Sunday, May 26, 2013

Alaskan Chainsaw Mill...

8:15 pm - 50 degrees - showers...

A while back Tony picked up an Alaskan Chainsaw Mill off Craigslist.  So while he had it up and running today, I kept running out in between rain showers to take pictures.  I have never seen a chainsaw mill in action before, so it was very interesting to watch! 

After Tony clamped the Alaskan Mill onto his Stihl MS460 chainsaw with the 28” bar, the next step was to screw the slabbing rail on to the log.  This provides a level and straight platform to register the first cut from.





After removing the slabbing rail, the smooth freshly cut surface now provides a platform to register the next cut from.  All subsequent cuts are now registered from the previous cut.  Switching out the slabbing rail for the guide rail and the Alaskan Mill for the mini mill the vertical cuts are now ready to be done.





As Tony was making the cuts on the Douglas Fir log, all I could think about were fireplace mantels, timber benches, side tables, coffee tables, and oohhhh the possibilities of future projects are endless!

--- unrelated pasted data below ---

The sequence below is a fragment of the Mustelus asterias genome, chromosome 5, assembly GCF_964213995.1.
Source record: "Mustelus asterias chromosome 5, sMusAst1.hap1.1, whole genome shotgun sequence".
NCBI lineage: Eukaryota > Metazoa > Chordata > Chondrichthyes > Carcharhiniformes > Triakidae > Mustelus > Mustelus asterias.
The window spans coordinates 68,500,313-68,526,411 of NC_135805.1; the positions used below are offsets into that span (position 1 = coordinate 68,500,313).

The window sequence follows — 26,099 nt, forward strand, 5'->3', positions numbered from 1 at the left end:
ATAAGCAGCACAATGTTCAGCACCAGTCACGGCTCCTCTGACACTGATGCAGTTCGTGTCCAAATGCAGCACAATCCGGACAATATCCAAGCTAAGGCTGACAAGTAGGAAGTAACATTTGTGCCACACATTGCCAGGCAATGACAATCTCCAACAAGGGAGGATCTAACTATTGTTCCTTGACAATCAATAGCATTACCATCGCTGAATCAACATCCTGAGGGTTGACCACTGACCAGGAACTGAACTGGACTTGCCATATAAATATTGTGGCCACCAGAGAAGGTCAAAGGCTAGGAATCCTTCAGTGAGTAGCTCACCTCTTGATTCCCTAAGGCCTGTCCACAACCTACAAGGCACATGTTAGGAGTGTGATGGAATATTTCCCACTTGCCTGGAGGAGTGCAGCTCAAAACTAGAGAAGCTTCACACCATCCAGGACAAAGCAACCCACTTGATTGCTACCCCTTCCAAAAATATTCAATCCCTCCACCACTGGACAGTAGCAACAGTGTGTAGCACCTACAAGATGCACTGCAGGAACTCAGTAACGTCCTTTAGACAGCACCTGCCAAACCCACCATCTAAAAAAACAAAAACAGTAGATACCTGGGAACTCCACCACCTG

This is what he made out of the log he was sawing on...
 

If you're looking for chainsaw milling supplies {click here}.

Saturday, May 25, 2013

Day Old Fawns...

8:25 am - 44 degrees - foggy with showers...

a doe with her day old fawns, born in the backyard yesterday morning

Wednesday, May 22, 2013

More Clean-Up...

9:42 am - 35 degrees - snowing (but not sticking)...

There are so many projects going on right now and even more that need to be done.  This life style is definitely not for the lazy.  Even with a solid daily effort, there always seems to be three more things that need to be done on top of the handful of things we want to do.

One of the things we’re (I really mean Tony – I’m just around on this one for ideas and support) working on is the clearing of the defensible space {click here} around our house which works its way into the pond area {click here} and the new driveway / extra parking area.

The defensible space and pond area are pretty high on our priority list.  We had a very dry winter compared to previous years and the rainfall for this year is already way down.  We’re thinking the fire danger for this year is going to be fairly high and start earlier than usual.  In this case, we would rather be safe than sorry.

While Tony has been clearing the defensible space and pond area, we’ve been talking about reworking the driveway.  We’ve been talking about this for several years now and we think we have finally decided on the general area.  This project is going to be a major undertaking.  There will be a lot of dirt to be moved and a lot of base and top rock to be purchased.  {More posts on the driveway to come.}